I conducted a mystery shop this week. I called an agent, and spoke to a lovely lady called Carol. Carol sounded like she was busy. Obviously, she wasn’t just waiting for my call, so no doubt she was doing something important like answering emails, writing property details or updating the company Facebook page.
But I could have been a customer. The very person Carol’s job was created to attract and service.
We have all this technology around us, seemingly to make our jobs easier, our tasks more effective, our customers happier. And yet, when I did get Carol’s attention, she asked for my details in a friendly but robotic way.
I was asking her to send me some property details. She was in Bristol. I’m up in nosebleed-north. She was trying to fit me into her database fields. I was waiting for the opportunity to share my plans with her.
What I was hoping for from the call, was her to be interesting and interested. Something like this:
Interesting: That house has the most amazing views; you can’t really tell from the photographs.
Interested: Oh, that’s such a lovely part of the world. What brings you so far south? When are you next down for a visit? Could you squeeze in a viewing?
When Carol answered my call, tech was not what she needed. She just needed to pay attention. When I train agency staff, I encourage them to turn away from their computer screens when answering the phone. It’s the simplest thing you can do to make sure you give the caller the attention they deserve, and be interested and interesting. You know what it’s like; you’re in the middle of a difficult email or crafting an awkward piece of copy, and the phone rings. No one else answers it so you do, but as the caller starts speaking, your head is still full of the task you were just doing. Right? By turning away from the screen and looking at something neutral in the office – even the wall will do – you’ll help your mind perform the transition it needs, so you can fix your focus on what the caller is saying.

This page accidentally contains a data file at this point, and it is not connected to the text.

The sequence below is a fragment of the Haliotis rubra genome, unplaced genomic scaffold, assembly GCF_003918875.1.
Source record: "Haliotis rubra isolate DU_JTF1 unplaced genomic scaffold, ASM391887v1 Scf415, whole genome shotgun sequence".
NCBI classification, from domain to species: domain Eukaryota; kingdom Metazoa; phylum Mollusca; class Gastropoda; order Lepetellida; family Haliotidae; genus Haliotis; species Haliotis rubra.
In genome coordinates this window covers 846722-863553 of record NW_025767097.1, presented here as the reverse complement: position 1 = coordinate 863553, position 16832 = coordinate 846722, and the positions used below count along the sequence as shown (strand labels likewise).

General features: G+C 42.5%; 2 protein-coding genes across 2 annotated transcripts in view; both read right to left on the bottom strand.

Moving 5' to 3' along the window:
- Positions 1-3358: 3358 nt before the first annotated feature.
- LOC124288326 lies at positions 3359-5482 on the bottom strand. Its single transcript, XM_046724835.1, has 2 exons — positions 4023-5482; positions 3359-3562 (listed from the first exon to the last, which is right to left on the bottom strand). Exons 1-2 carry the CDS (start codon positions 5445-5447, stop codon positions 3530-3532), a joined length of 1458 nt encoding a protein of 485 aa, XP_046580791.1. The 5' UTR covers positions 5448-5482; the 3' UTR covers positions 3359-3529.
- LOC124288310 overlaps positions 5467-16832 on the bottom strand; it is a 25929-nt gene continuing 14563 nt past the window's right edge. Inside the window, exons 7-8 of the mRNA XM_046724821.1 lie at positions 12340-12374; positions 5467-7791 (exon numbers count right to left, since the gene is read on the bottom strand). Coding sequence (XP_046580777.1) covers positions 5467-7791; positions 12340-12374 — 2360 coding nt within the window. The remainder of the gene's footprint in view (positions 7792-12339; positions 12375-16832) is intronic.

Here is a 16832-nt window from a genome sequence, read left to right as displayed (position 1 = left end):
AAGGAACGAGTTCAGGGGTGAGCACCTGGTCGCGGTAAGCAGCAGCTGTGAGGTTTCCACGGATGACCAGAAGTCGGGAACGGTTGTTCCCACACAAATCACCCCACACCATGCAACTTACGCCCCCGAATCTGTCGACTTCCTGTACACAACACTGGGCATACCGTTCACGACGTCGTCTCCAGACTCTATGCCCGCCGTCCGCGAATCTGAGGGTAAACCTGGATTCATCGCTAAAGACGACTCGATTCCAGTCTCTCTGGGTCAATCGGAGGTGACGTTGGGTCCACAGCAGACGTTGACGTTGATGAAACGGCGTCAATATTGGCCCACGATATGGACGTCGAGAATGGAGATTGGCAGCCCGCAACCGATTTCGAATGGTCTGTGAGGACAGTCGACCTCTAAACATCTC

Technology can be your best friend, AND your worst enemy. We’ve all done it: sending an email when you know a call would be better, sending a text when the issue deserves an email, trying to fit a client’s bespoke requirements to a fixed set of database fields.
Sometimes it’s better to ditch the tech; show your human side. It may seem a little 1997, but we still need that personal touch, that genuine interest, that authentic attention. That hasn’t changed and I don’t think it ever will. Selling houses will always be a people business. That’s what makes it so fascinating to those of us who love it with a passion. Like me. And you.
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